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Regions might be an untapped build-to-rent market
Artist’s impression of Mirvac’s Liv Aston BTR development in Melbourne. Source: Mirvac
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  • Lower building costs and demographic movements might make regional Australia an untapped market for build-to-rent (BTR) developers
  • Lower land cost and densities may help to reduce overall construction cost and mitigate some of the issues city developers face, according to a CBRE report
  • The majority of BTR stock and development of BTR units are concentrated in Melbourne and Sydney
  • Successful roll-out of similar products in the US and the UK might bode well for a regional BTR market

Lower building costs and demographic movements might make regional Australia an untapped market for build-to-rent (BTR) developers.

This is one of the findings of a new CBRE Research report, Build to Rent in the Regions, which looks at Australia and New Zealand's still-developing BTR markets.

While BTR developers have focused their efforts mostly on Australia's bigger capital city markets, the paper shows worldwide instances of BTR's success in remote locations driven by customer demand for higher-quality rental housing.

CBRE’s Australian head of residential research Craig Godber noted that these global precedents, coupled with feasibility benefits and demand for better quality rental product both inside and outside of Australia’s capital cities, could help spur regional BTR projects.

"At this early stage of the sector’s evolution in Australia, it can be difficult to make a highly amenitised city centre BTR project stack up," he said.

"In the regions, lower land costs and lower densities help to reduce overall construction cost and can mitigate some of the issues that city centre developers are facing. The success of regional projects in the US and the UK, where BTR-style product is well established, was another consideration – highlighting the potential for build-to-rent in markets with a high enough proportion of renter households."

The majority of BTR development occurred in Melbourne's inner city and Sydney's population boom corridors, with Brisbane's inner-city also being considered.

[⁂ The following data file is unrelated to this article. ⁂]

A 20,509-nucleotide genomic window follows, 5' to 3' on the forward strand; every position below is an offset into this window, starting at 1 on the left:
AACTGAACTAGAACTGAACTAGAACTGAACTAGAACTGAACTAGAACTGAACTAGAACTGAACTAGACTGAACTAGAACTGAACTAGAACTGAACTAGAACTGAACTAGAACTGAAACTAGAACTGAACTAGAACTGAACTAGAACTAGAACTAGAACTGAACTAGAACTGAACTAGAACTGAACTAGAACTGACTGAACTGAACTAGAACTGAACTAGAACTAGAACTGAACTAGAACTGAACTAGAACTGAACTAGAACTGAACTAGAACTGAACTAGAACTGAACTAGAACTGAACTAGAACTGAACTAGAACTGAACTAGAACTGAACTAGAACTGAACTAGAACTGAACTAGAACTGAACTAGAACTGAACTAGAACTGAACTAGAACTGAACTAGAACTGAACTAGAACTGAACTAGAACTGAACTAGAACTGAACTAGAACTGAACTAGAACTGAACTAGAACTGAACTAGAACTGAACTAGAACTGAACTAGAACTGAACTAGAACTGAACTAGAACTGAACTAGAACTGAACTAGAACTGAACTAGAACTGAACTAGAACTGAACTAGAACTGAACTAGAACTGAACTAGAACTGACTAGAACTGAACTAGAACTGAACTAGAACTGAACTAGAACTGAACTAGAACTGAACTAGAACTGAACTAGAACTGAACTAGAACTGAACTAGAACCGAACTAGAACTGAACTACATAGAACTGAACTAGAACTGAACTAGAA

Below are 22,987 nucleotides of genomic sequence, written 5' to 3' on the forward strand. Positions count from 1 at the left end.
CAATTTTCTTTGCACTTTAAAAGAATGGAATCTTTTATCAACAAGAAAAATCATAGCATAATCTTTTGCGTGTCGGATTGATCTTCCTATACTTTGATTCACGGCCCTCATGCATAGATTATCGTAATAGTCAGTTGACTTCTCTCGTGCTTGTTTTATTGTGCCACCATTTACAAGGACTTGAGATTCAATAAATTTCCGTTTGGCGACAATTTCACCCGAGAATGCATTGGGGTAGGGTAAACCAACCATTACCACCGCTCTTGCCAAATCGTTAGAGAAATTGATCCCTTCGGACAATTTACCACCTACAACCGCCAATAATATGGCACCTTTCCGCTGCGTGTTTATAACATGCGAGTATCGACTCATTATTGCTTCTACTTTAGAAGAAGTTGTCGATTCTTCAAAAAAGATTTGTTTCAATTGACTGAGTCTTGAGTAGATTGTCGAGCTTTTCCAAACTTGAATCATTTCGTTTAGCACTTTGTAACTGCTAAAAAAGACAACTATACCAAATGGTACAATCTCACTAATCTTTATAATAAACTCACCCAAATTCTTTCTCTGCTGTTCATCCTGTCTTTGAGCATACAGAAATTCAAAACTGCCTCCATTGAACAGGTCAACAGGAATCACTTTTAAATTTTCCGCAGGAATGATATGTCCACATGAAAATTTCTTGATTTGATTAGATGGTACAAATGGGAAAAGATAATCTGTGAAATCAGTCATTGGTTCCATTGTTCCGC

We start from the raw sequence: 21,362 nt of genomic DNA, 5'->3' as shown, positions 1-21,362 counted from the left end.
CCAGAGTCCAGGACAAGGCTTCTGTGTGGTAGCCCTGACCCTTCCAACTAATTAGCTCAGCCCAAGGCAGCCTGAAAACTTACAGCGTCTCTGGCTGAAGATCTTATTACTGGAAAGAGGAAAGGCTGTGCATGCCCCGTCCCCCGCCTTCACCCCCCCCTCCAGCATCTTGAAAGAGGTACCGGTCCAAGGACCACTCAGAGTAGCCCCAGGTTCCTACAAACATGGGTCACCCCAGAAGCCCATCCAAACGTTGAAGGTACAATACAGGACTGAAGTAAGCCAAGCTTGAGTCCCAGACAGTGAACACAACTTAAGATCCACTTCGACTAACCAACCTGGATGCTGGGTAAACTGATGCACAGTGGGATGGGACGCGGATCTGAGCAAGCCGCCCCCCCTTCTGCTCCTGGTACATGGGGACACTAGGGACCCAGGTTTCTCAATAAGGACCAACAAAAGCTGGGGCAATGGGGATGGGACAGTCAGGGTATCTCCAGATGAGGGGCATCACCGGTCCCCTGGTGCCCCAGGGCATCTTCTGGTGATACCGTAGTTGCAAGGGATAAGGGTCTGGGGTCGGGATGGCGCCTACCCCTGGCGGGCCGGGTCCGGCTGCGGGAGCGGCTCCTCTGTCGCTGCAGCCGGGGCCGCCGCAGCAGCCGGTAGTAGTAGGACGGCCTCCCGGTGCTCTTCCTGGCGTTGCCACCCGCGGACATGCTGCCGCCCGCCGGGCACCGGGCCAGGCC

The development pipeline was also heavily concentrated in the denser capital cities.

"The city centres are where the housing need is the most acute, renter population growth the strongest and rents the highest," Mr Godber said.

"However, developers were facing a series of challenges, including high land values, a lack of suitable land and strong competition for prime sites."

When it comes to international trends, CBRE's analysis focused on regional markets in the US, where BTR is referred to as multifamily housing.

While urbanised cities like New York have a high volume of stock, smaller markerts are forming in the regional areas, according to the report.

The report also stated that out of the 180,000 BTR units either complete, under construction or in the planning phase in UK, 99,000 are outside of London, some of which are in less populous areas like Bristol and Norwich.

Mr Godber said in Australia there has been a notable rise in the movement of people away from the capital cities.

September quarter 2020 data showing the greatest movement of residents from capital cities to regional locations on record, according to Mr Godber.

The December quarter saw this trend maintained, Mr Godber said, noting that September was the third successive quarter of record net movement to regional Australia.

The types of renter households in different locations will be another factor, determining which regional markets will be more suited to BTR product.

"Build-to-rent typically carries a price premium, due to the associated services and amenity," Mr Godber said.

"Even though development costs will be cheaper in regional areas, BTR housing will be more expensive than existing rental stock. This means that occupier households would typically require more than one income source."

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